Kasparov vs Putin before the G8 summit

by ChessBase
7/14/2006 – From July 15 to 17 the "Group of Eight Summit" is being held in St. Petersburg. The G8 consists of the world's most powerful democracies. Former world champion Garry Kasparov, who believes Russia should be expelled, since it is sliding back into dictatorship under the Vladimir Putin, has organised an alternate summit. Press and TV reports.

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For a number of years now Garry Kasparov has been writing editorial pieces for the Wall Street Journal. In the past weeks we've seen articles by him in the Financial Times and now in the liberal New York Times. Normally a staunch supporter of conservative US politics, Kasparov now criticises the Bush administration (and European leaders), not for the usual Iraq and environmental policies, but for ignoring Russia's slide back into dictatorship under the current Kremlin leadership.

Kasparov has also co-organised an alternate summit to the G8 (which he calls the "G7", because he continues to hope "that the West will find its collective backbone and make Russia's participation contingent on its actually being a democracy"). At this "Other Russia" summit he read a letter signed by one hundred policy-makers, opinion-leaders, intellectuals and Nobel Laureates from Europe and the United States, which stated that Russia must meet "standards of justice, freedom and of internationally acceptable diplomacy if it wishes to remain a member of the G8 and of the community of democratic nations" and called on the G7 leaders to "raise these issues directly with President Putin this weekend in St. Petersburg."

In his NYT article Kasparov starts off by quoting Winston Churchill: "However beautiful the strategy, you should occasionally look at the results." For five years President Bush has been talking about maintaining an open dialogue with Russia's president Vladimir Putin, but persuasion and appeasement toward Russia have failed. Kasparov feels that it is time for Western leaders to take a tougher stand, and the coming summit of the G8 in St. Petersburg offers them a chance to do exactly this. At the very least they can see for themselves how bad things have become in Russia.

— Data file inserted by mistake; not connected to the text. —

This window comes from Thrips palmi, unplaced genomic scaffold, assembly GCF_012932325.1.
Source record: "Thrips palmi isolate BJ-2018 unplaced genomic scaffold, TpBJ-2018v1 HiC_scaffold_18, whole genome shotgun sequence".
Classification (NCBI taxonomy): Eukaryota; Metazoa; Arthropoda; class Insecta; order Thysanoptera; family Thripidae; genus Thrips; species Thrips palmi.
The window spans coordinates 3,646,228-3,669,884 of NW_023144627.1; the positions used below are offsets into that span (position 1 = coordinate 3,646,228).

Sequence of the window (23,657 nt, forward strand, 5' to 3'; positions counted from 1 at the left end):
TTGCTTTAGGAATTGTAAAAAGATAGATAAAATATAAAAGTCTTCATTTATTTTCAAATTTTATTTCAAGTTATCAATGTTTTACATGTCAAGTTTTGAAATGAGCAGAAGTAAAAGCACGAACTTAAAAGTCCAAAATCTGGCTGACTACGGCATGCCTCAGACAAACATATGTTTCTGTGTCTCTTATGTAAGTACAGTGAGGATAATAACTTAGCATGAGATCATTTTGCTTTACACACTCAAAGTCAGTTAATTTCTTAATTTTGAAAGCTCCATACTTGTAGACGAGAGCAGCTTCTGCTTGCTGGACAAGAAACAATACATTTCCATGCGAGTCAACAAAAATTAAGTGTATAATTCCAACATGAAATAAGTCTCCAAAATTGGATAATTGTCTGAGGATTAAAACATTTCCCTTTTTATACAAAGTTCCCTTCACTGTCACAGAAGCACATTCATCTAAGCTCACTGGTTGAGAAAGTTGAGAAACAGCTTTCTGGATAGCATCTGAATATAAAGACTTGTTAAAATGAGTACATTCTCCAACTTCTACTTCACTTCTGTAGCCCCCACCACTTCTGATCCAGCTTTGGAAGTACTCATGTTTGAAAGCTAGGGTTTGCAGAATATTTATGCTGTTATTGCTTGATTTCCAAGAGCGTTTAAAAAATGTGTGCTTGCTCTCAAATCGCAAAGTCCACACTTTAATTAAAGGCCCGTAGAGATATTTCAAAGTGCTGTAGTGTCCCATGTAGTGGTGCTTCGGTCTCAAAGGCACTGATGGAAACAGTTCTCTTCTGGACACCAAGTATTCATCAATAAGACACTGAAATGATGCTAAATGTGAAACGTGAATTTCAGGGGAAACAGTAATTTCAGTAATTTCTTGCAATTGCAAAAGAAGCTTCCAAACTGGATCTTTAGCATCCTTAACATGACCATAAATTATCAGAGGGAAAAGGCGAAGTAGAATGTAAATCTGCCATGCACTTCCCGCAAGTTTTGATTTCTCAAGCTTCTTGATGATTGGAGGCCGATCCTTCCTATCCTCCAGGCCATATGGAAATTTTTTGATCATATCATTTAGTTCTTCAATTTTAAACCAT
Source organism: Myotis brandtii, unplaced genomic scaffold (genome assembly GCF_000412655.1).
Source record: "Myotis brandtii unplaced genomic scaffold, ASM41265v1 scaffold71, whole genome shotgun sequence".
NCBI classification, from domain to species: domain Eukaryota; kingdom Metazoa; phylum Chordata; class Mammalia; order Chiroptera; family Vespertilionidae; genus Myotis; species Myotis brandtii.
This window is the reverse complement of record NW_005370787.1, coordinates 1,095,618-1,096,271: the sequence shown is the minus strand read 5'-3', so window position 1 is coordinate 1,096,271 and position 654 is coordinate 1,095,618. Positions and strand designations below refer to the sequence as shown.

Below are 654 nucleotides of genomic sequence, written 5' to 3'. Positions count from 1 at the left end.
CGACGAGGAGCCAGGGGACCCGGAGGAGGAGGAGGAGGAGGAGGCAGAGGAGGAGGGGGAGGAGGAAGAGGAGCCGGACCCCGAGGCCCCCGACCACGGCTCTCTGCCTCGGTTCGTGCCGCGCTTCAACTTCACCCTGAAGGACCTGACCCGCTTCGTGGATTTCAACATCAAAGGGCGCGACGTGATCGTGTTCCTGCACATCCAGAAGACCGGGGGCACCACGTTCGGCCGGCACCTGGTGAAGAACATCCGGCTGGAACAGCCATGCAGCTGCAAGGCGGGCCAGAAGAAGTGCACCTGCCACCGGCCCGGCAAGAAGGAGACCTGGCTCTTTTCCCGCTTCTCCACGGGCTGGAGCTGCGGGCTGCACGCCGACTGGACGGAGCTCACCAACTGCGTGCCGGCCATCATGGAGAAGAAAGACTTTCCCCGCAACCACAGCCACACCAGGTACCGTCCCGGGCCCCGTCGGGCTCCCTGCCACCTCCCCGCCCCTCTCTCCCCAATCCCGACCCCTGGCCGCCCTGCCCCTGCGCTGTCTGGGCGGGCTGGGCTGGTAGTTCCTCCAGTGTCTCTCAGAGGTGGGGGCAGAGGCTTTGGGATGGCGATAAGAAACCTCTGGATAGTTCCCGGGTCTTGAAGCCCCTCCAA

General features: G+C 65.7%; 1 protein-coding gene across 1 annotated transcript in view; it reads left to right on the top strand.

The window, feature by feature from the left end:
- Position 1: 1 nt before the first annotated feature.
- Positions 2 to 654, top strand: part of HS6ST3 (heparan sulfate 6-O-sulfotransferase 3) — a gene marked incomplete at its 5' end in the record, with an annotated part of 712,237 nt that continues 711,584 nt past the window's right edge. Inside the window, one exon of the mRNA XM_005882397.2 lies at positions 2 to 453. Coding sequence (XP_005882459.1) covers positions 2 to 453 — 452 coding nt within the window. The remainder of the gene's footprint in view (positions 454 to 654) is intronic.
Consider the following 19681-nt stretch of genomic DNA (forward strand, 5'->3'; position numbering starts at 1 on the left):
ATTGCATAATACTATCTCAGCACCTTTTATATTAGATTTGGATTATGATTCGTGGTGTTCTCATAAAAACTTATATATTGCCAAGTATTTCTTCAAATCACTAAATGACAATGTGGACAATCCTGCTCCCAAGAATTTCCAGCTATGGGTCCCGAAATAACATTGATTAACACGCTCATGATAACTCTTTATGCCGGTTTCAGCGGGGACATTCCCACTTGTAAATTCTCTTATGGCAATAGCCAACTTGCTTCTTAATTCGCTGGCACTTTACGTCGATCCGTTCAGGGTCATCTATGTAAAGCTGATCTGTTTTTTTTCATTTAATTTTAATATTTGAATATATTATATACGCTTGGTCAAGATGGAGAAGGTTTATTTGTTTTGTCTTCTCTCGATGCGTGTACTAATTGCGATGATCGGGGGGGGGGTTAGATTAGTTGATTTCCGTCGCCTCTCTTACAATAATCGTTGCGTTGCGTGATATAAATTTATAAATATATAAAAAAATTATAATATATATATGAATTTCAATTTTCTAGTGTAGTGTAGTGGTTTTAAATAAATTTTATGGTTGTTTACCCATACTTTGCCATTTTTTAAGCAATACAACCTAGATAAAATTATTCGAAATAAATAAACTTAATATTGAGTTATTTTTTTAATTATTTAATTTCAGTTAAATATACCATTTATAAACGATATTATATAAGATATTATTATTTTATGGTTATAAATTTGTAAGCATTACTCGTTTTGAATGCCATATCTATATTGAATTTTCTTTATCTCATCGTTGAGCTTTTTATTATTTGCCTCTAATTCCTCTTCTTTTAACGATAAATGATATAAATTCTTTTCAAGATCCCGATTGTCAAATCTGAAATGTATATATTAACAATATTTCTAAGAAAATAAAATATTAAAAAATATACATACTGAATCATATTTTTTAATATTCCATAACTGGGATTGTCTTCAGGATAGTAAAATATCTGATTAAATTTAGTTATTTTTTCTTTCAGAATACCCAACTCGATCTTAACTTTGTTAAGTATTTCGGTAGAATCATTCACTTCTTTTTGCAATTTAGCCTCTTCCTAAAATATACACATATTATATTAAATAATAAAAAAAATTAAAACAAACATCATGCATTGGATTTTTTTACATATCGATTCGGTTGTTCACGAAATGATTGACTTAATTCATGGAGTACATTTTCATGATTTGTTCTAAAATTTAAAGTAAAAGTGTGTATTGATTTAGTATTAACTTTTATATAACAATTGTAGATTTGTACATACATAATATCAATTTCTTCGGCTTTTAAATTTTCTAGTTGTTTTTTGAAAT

Unfortunately "Mr. Bush and Europe's leaders apparently believe it is best to disregard such unpleasantness for the sake of receiving Russia's cooperation on security and energy. This cynical and morally repugnant stance has also proven ineffective. Just as in the old days, Moscow has become an ally for troublemakers and anti-democratic rulers around the world. Nuclear aid to Iran, missile technology to North Korea, military aircraft to Sudan, Myanmar and Venezuela, and a budding friendship with Hamas: these are the West's rewards for keeping its mouth shut about human rights in Russia."

As the co-chairman of the All-Russia Civil Congress and the chairman of the United Civil Front of Russia Kasparov is part of an alternative summit to the G8. The "Other Russia" conference in Moscow brought together politicians and nongovernmental organizations from all over Russia and from every part of its political spectrum.

The Scotsman has an article on the subject that is well worth reading. "Kasparov makes his first political move on Putin" by Emma Cowing tells of an attack on 31-year-old PR specialist Marina Litvinovich, who works with Garry Kasparov. It was "merely one incident in a catalogue of intimidation toward Kasparov and his staff since he made the surprising announcement last March that he intended to retire from the international chess circuit to enter Russian politics."

Cowing considers the alternative summit "a publicity coup for Kasparov, scheduled to cause maximum embarrassment to the Kremlin. She also thinks that Kasparov could be playing with fire. More than 20 of his supporters have been attacked over the past few weeks, while he himself was roughed up by Interior Ministry troops.

According to Cowing Kasparov is planning to run for the Russian presidency in 2008. But can a grandmaster become president? "In a country where chess is viewed in much the same way as professional tennis is in the US," writes Cowing, "Kasparov is an A-List celebrity. Broodingly handsome, with salt-and-pepper hair and dark soulful eyes, he is one of Russia's most recognisable figures. He compares himself on the political scale to Arnold Schwarzenegger – "economically conservative but socially liberal" – although the celebrity comparison also rings true. The only difference is that, while it has taken Schwarzenegger years of political campaigning and donations to get to his current position of Governor of California, Kasparov has caught serious political attention in the West, has the highest political profile of any Russian politician except Putin, and a good shot at the Russian presidency come 2008, all within 18 months."

If you speak a bit of German (or Russian) you will want to watch the following documentary, produced by a journalist of the national Swiss TV channel who accompanied Kasparov for a year on his political journeys through the Russian heartland.

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